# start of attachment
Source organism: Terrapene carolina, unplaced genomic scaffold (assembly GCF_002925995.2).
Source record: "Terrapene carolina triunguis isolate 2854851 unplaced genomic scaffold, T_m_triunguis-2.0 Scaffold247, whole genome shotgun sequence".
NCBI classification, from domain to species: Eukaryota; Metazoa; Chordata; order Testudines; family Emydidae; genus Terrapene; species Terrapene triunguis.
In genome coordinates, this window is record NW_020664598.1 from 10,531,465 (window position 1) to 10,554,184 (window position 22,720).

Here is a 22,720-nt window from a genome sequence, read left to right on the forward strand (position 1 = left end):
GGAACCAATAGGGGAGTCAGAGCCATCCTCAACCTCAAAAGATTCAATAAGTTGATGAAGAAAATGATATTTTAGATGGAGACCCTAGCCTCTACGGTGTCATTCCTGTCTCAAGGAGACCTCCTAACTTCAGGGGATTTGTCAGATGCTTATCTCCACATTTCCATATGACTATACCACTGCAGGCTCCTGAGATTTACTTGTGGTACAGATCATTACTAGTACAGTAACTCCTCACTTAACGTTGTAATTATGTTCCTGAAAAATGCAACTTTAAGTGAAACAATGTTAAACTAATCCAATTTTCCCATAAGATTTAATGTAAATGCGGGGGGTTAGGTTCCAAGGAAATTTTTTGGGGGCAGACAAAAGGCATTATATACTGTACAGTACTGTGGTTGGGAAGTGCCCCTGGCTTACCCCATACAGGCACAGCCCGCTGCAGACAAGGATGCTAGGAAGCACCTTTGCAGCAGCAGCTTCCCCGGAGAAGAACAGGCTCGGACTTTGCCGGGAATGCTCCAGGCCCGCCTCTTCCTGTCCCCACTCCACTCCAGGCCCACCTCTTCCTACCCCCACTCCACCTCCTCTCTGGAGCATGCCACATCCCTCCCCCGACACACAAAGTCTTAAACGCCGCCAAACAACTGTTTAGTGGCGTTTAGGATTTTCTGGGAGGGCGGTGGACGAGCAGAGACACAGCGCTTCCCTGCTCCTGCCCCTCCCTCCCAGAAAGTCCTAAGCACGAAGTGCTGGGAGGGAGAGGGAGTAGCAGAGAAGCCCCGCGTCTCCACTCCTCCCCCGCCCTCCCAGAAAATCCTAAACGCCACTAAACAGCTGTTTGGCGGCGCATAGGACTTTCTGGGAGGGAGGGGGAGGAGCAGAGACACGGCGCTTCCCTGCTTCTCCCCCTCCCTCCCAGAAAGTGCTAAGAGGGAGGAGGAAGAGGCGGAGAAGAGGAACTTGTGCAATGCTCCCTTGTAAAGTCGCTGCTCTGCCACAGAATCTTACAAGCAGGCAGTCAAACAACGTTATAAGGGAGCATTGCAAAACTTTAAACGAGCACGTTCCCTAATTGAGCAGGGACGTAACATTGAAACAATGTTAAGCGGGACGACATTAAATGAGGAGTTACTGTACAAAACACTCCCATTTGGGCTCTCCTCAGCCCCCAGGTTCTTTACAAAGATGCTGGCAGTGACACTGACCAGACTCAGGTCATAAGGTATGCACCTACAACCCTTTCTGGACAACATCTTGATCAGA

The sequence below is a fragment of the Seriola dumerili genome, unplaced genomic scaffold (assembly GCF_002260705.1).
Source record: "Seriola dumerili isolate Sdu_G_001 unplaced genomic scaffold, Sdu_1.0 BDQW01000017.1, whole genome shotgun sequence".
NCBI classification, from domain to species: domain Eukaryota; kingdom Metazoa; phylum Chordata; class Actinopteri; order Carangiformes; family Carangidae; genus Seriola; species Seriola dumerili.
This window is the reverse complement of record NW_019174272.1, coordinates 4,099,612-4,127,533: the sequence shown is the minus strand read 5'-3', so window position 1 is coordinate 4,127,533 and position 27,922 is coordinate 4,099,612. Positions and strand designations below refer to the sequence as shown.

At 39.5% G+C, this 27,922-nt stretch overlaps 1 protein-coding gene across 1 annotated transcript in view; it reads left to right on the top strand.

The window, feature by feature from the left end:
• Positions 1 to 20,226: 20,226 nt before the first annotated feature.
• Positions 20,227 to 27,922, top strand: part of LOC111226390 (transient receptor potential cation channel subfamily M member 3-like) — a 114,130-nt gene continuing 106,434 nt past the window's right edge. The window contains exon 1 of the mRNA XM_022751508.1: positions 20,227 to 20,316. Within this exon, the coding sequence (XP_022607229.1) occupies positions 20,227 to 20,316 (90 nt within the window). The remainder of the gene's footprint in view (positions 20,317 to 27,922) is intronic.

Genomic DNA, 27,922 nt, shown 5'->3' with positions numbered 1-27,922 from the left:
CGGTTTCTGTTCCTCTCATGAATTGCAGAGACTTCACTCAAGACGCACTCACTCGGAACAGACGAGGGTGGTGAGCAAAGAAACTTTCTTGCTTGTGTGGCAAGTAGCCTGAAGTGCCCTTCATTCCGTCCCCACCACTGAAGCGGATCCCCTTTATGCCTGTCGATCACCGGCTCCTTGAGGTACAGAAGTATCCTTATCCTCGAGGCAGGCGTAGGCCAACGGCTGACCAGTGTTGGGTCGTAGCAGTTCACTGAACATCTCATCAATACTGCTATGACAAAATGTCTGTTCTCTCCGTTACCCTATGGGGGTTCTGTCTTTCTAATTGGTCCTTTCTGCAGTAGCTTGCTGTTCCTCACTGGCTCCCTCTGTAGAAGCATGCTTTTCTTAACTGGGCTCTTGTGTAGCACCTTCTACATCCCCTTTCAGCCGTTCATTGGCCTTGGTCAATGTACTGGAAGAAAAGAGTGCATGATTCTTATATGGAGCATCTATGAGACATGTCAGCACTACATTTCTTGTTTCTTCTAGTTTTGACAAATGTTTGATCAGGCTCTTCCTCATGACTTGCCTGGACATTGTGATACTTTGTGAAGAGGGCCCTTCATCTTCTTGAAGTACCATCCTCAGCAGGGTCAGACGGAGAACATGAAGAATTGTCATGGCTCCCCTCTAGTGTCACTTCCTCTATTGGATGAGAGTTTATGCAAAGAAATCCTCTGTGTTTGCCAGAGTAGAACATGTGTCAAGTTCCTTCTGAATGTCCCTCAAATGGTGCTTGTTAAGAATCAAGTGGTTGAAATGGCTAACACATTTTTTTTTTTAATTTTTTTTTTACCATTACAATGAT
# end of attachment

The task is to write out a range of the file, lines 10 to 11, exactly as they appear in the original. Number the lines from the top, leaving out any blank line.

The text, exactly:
This window is the reverse complement of record NW_019174272.1, coordinates 4,099,612-4,127,533: the sequence shown is the minus strand read 5'-3', so window position 1 is coordinate 4,127,533 and position 27,922 is coordinate 4,099,612. Positions and strand designations below refer to the sequence as shown.

At 39.5% G+C, this 27,922-nt stretch overlaps 1 protein-coding gene across 1 annotated transcript in view; it reads left to right on the top strand.